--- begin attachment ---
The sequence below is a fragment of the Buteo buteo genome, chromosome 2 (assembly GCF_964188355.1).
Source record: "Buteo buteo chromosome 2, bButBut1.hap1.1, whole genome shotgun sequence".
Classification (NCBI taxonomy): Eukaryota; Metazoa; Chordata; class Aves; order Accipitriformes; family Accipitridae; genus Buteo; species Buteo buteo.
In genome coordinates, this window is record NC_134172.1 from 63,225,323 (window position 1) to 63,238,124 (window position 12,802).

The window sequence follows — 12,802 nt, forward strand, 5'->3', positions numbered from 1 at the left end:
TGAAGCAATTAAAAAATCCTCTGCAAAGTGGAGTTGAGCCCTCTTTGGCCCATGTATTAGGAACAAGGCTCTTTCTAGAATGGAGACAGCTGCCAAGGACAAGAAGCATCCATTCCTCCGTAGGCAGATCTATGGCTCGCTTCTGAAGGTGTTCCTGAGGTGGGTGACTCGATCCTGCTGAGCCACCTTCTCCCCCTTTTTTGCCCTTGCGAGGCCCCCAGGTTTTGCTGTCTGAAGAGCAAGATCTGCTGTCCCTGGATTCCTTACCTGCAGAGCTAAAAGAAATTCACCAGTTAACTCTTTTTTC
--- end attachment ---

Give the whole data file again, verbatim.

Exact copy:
The sequence below is a fragment of the Buteo buteo genome, chromosome 2 (assembly GCF_964188355.1).
Source record: "Buteo buteo chromosome 2, bButBut1.hap1.1, whole genome shotgun sequence".
Classification (NCBI taxonomy): Eukaryota; Metazoa; Chordata; class Aves; order Accipitriformes; family Accipitridae; genus Buteo; species Buteo buteo.
In genome coordinates, this window is record NC_134172.1 from 63,225,323 (window position 1) to 63,238,124 (window position 12,802).

The window sequence follows — 12,802 nt, forward strand, 5'->3', positions numbered from 1 at the left end:
TGAAGCAATTAAAAAATCCTCTGCAAAGTGGAGTTGAGCCCTCTTTGGCCCATGTATTAGGAACAAGGCTCTTTCTAGAATGGAGACAGCTGCCAAGGACAAGAAGCATCCATTCCTCCGTAGGCAGATCTATGGCTCGCTTCTGAAGGTGTTCCTGAGGTGGGTGACTCGATCCTGCTGAGCCACCTTCTCCCCCTTTTTTGCCCTTGCGAGGCCCCCAGGTTTTGCTGTCTGAAGAGCAAGATCTGCTGTCCCTGGATTCCTTACCTGCAGAGCTAAAAGAAATTCACCAGTTAACTCTTTTTTC